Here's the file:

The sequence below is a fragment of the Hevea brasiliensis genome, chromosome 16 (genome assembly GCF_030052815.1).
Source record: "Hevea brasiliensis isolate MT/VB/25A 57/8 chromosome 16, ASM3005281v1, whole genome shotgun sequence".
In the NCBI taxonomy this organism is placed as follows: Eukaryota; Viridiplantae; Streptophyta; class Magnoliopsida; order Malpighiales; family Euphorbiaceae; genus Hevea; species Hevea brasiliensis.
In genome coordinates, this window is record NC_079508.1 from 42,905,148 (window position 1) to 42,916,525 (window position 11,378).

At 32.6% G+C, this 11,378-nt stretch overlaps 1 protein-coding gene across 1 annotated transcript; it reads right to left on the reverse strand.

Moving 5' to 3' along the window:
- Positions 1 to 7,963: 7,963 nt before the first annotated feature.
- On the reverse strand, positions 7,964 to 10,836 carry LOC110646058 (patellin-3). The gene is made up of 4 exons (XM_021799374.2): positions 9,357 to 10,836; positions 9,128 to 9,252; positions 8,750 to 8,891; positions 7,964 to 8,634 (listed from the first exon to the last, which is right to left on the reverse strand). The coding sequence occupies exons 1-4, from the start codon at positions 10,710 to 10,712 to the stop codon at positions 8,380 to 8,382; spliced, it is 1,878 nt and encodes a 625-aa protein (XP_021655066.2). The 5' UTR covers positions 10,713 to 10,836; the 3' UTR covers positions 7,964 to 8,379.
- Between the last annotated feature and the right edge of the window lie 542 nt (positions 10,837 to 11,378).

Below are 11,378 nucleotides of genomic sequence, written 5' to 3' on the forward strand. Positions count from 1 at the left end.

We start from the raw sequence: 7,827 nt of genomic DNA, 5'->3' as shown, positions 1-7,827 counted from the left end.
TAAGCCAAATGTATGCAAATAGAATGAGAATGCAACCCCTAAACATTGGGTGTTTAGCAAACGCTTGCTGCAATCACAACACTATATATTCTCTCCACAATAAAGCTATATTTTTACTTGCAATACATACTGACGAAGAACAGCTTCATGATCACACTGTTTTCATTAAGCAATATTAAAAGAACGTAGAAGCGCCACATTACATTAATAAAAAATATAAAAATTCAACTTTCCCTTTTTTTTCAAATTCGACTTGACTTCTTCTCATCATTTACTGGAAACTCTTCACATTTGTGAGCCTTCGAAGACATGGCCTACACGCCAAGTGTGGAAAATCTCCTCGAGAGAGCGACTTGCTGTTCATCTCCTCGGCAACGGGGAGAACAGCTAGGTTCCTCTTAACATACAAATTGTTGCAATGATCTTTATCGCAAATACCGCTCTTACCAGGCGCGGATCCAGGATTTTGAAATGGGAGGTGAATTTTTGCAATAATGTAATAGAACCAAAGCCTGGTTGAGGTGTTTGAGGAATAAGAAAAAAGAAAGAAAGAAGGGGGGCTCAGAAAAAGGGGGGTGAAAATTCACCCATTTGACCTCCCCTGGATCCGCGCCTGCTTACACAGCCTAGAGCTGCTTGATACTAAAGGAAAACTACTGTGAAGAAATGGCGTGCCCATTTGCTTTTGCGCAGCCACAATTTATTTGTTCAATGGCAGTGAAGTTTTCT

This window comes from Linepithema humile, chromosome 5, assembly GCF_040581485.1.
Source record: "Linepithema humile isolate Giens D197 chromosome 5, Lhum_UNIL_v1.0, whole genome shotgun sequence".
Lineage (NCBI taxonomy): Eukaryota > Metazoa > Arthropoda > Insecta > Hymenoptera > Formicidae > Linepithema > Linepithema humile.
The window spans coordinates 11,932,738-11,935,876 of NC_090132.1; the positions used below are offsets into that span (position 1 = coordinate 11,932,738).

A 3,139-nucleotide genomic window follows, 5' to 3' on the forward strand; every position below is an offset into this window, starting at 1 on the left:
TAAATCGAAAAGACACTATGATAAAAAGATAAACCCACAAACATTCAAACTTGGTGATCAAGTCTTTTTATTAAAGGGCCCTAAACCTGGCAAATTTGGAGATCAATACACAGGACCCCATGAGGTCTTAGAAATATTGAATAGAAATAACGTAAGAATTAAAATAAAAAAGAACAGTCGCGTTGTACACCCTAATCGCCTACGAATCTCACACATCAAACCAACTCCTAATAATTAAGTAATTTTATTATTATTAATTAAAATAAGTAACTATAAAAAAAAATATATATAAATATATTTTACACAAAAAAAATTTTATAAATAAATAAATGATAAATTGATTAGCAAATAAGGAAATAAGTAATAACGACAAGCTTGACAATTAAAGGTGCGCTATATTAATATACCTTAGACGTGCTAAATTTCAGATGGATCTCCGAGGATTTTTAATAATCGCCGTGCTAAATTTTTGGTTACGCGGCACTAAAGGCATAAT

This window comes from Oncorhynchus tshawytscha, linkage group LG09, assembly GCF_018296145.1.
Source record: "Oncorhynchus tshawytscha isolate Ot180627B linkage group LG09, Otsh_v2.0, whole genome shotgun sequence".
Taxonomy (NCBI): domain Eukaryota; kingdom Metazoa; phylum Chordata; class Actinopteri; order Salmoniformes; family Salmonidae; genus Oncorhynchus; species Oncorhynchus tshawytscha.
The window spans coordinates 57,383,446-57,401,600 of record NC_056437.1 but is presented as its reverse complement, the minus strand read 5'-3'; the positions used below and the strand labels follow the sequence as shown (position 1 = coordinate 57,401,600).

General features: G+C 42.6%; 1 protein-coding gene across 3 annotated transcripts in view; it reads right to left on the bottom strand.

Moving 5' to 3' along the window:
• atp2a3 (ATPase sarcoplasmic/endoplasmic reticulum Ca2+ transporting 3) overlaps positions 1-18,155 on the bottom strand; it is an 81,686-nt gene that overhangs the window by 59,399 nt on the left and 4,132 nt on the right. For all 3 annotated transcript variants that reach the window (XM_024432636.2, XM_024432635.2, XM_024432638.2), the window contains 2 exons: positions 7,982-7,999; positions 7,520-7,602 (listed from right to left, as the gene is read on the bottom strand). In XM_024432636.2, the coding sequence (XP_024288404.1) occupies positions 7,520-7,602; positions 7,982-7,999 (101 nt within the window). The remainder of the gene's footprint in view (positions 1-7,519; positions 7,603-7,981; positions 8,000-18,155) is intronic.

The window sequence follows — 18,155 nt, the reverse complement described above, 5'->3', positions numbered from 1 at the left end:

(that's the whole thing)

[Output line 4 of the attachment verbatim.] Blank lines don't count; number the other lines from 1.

In genome coordinates, this window is record NC_079508.1 from 42,905,148 (window position 1) to 42,916,525 (window position 11,378).